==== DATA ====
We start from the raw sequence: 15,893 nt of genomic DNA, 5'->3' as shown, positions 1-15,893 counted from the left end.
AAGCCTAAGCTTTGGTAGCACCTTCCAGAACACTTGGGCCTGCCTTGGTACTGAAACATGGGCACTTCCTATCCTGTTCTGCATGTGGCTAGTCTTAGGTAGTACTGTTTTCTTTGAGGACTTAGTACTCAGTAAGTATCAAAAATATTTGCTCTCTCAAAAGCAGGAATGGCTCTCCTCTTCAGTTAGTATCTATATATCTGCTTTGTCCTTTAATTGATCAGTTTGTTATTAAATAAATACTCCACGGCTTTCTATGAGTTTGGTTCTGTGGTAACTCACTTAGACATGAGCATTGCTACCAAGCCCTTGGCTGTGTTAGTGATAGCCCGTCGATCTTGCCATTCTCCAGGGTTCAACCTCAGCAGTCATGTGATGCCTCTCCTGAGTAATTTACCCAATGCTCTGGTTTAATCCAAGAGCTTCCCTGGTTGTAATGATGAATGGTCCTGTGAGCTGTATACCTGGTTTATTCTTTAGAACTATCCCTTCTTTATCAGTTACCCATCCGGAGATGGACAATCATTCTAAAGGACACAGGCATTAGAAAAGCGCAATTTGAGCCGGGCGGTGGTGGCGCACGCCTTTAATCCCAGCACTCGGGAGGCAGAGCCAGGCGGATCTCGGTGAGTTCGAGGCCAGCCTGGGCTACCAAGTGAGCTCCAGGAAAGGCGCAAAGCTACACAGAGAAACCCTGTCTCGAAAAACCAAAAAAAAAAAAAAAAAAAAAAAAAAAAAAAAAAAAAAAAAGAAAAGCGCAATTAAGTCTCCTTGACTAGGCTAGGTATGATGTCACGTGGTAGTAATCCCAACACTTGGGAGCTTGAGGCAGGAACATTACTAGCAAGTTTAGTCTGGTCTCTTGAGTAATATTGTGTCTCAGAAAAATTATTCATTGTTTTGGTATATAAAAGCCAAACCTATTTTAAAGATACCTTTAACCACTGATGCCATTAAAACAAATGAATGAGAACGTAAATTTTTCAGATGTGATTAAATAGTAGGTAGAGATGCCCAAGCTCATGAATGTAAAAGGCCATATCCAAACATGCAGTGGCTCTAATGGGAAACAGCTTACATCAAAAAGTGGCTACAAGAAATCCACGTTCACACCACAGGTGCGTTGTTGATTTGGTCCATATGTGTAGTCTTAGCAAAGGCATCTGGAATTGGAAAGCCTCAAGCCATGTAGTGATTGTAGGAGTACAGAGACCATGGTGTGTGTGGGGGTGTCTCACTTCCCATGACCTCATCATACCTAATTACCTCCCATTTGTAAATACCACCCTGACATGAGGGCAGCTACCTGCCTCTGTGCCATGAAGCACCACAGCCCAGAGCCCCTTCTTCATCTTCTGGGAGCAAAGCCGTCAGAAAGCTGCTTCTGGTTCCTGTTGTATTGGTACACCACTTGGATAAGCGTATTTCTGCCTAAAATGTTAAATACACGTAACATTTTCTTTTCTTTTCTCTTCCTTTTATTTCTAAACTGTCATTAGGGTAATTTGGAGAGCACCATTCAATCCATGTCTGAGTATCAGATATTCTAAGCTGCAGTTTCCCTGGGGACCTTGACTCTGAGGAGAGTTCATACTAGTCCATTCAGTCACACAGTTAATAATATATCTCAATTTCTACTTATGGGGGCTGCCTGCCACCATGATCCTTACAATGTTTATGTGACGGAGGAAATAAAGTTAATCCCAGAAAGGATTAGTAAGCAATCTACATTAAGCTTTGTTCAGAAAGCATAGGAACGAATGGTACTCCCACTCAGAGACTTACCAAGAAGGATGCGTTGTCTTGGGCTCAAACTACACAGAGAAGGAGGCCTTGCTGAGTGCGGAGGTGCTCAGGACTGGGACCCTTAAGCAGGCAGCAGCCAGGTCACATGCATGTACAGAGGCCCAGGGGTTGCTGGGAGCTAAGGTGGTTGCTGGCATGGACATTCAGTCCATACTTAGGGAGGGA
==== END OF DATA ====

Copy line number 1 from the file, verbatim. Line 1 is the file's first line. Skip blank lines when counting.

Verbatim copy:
We start from the raw sequence: 15,893 nt of genomic DNA, 5'->3' as shown, positions 1-15,893 counted from the left end.